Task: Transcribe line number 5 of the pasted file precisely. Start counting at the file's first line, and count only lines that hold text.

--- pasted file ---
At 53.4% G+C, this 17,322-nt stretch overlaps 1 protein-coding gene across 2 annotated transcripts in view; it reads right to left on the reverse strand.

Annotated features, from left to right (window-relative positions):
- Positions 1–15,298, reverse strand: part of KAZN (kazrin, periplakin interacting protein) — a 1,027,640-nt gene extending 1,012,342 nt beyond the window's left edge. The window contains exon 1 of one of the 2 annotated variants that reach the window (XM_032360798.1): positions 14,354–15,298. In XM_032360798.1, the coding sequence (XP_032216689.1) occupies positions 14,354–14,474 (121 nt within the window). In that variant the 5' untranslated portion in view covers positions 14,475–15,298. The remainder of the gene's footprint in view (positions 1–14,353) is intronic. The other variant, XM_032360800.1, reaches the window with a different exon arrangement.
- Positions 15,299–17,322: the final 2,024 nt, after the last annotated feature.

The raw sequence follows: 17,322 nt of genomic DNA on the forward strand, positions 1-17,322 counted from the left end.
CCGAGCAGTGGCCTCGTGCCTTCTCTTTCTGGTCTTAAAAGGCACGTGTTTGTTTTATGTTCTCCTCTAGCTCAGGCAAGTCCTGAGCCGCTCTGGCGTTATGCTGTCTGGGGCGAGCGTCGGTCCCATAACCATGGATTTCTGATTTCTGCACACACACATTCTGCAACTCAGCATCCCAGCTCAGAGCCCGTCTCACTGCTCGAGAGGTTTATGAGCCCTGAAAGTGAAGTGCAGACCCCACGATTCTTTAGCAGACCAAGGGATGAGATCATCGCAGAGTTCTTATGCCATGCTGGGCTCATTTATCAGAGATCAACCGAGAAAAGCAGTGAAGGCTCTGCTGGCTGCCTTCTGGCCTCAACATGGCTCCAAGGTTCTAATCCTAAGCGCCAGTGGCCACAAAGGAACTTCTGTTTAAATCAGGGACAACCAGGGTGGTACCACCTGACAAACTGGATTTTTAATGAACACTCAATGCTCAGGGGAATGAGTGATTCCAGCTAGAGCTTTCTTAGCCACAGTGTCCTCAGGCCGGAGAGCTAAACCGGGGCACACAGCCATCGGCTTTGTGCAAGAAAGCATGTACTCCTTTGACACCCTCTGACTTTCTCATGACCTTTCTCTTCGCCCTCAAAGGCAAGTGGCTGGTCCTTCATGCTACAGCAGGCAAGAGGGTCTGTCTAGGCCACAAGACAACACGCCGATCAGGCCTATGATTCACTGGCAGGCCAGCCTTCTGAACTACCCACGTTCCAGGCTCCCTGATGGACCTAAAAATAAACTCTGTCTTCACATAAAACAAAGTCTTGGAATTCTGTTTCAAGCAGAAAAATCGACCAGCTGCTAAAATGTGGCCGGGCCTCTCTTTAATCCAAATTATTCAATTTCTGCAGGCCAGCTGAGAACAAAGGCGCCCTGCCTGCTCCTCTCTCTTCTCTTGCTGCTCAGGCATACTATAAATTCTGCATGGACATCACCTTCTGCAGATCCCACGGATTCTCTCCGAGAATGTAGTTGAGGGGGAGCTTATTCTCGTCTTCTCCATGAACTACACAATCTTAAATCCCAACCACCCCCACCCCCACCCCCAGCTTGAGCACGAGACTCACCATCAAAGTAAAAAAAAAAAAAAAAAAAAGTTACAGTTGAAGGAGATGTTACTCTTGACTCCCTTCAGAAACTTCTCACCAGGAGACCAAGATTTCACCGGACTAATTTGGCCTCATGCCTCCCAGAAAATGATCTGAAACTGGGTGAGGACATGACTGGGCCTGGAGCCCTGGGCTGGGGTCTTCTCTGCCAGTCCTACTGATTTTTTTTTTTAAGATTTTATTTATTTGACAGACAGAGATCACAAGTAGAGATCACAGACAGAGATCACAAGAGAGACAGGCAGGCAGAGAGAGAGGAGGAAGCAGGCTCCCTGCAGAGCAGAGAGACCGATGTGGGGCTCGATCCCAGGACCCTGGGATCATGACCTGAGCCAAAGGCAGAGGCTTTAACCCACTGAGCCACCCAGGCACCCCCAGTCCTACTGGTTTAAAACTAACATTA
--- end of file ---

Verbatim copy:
The raw sequence follows: 17,322 nt of genomic DNA on the forward strand, positions 1-17,322 counted from the left end.